The Lost Soul Arts of Demon’s Souls

The Lost Soul Arts of Demon’s Souls


Dark Souls, it’s a game in the series that needs no introduction, so I haven’t bothered to write one. Instead I’m gonna get straight to the point. As much as these games have been revered and discussed to death, it seems to me as thought the actual origin of the series has all but been forgotten. And I don’t just mean by the community. Many of the merits and ideals of Demon’s Souls have faded away in the following entries, starting even as early as the original Dark Souls. After Demon’s Souls was a surprise hit, FromSoft set out to make it again, only this time, bigger and better. In many ways, Dark Souls was an ambitious sequel. The world was much larger and interconnected, which added a whole new satisfaction to exploration. The inability to warp from one area to another forced players into lengthy journeys, giving the game a sense of isolated adventure that even Demon’s Souls couldn’t offer. The animations were more polished, with even more of that satisfying weight that the series is known for. There were a bunch of refinements to the formula, like Estus, which removed potential downtime and helped balance out the challenge. It even had a few completely new mechanics of its own, like covenants. I think it’s a great sequel, and judging by its phenomenal success, it seems that many other people agree. There is one important caveat though: it’s not innovative. Many of the notable features that people assign to Dark Souls originated in Demon’s Souls, and were simply brought across because they worked last time. The goal of Dark Souls wasn’t innovation. It was refinement. FromSoft already had a formula that worked and they set out to exploit that fact. This is what really sets Demon’s Souls apart from the rest of the series. Early in its development, the project was assumed by many in FromSoft to already be a failure. Maybe a demoralizing way to think, but also liberating in a sense. That assumption is the main reason why director Hidetaka Miyazaki was able to take control of the project and why he and his team were able to implement some – at the time – bizarre features. With Demon’s Souls there was a sense that the developers were just doing whatever the hell they wanted, playing with conventions, and trying new features out with little care about how appealing they would be to a mass audience. World Tendency is a perfect example of this. Some developers believe that dynamic difficulty tuning is the correct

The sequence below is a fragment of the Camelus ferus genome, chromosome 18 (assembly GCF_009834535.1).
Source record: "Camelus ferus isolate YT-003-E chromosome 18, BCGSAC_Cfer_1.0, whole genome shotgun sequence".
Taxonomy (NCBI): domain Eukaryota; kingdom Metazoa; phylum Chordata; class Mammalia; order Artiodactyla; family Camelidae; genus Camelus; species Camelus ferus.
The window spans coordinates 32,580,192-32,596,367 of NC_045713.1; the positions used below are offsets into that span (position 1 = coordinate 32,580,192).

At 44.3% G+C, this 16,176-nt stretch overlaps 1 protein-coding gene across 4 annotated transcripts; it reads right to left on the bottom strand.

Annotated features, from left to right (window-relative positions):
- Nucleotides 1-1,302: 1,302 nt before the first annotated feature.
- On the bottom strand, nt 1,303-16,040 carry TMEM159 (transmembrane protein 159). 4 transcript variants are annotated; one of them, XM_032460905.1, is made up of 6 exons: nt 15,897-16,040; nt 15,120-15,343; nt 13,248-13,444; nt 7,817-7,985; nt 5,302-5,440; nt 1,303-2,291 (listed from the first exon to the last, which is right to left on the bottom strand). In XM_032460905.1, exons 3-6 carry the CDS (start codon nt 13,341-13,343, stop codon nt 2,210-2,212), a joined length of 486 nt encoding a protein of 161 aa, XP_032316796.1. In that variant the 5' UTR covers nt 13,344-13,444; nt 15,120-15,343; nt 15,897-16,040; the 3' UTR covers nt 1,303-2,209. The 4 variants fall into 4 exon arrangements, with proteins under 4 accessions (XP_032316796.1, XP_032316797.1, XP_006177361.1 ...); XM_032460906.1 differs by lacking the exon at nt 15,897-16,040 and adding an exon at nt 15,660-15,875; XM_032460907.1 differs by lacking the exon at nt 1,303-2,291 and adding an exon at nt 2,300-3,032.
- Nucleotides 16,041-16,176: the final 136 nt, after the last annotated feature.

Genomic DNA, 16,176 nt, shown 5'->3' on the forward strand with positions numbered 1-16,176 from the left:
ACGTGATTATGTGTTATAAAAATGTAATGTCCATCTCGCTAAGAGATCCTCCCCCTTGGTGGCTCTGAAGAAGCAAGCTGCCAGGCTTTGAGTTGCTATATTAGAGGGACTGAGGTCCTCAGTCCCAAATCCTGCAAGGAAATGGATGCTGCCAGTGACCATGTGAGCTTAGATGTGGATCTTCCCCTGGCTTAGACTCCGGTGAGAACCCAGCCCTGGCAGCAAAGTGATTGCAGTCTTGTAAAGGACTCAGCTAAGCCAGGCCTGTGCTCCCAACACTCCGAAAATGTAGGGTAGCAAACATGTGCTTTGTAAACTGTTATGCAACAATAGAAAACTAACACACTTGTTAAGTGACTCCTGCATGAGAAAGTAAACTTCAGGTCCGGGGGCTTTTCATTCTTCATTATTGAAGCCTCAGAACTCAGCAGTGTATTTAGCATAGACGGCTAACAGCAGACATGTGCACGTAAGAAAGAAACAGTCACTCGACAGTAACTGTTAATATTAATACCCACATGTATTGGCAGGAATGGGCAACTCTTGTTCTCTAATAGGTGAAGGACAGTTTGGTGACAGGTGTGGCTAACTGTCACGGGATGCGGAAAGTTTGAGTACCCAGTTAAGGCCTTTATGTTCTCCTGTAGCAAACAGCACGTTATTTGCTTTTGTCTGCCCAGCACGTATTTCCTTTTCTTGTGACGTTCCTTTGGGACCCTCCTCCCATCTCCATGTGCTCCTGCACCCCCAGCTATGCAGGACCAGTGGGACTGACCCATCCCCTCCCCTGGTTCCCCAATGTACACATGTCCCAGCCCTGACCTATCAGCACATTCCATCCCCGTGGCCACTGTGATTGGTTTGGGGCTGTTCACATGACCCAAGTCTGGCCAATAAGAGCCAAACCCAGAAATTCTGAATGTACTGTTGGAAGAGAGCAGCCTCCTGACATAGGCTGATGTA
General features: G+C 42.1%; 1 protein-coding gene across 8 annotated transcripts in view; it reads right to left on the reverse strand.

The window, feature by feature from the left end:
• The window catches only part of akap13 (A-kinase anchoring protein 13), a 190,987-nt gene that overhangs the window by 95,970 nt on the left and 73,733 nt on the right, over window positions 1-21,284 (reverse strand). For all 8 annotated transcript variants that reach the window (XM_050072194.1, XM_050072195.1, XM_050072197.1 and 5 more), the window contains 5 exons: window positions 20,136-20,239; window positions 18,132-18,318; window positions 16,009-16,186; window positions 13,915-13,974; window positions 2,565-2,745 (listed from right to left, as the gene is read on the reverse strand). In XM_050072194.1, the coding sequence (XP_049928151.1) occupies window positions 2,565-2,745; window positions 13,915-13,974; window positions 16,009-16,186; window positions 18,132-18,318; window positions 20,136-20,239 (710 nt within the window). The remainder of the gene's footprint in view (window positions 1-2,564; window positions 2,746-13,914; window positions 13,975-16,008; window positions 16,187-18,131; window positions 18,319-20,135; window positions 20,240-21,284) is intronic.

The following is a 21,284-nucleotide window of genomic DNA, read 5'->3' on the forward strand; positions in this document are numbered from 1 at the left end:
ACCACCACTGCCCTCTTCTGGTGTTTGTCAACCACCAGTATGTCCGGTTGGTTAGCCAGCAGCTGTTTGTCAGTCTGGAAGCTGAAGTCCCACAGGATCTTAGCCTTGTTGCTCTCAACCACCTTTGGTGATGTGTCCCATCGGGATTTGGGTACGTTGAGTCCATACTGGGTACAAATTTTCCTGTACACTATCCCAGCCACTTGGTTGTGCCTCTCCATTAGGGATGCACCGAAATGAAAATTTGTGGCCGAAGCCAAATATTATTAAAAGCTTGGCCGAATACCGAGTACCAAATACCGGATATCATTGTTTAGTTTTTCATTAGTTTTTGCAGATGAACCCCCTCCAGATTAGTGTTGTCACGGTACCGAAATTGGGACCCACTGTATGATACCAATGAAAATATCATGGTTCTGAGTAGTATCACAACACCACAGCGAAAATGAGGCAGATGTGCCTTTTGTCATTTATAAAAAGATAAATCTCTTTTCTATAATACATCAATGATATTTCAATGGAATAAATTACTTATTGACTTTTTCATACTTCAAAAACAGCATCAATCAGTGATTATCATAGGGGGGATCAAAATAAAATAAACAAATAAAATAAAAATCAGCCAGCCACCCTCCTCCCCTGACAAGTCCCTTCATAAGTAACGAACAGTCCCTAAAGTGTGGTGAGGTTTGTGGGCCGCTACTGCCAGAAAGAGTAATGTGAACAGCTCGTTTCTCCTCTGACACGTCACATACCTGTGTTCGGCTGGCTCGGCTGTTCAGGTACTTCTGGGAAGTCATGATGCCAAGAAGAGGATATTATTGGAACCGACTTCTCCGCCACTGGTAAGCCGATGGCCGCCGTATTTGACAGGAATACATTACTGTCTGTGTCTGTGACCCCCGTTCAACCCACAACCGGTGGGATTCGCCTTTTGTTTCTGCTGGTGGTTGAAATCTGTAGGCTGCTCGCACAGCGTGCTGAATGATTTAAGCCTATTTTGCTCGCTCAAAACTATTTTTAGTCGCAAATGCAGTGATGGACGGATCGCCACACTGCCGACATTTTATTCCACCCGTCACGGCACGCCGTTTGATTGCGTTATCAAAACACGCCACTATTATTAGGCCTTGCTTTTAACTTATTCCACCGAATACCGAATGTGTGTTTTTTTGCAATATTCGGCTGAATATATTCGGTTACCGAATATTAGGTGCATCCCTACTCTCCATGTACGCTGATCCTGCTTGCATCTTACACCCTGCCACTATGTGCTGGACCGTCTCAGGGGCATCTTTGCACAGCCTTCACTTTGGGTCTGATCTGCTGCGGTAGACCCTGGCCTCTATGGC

way to build their games, and even games in general. This method of design has been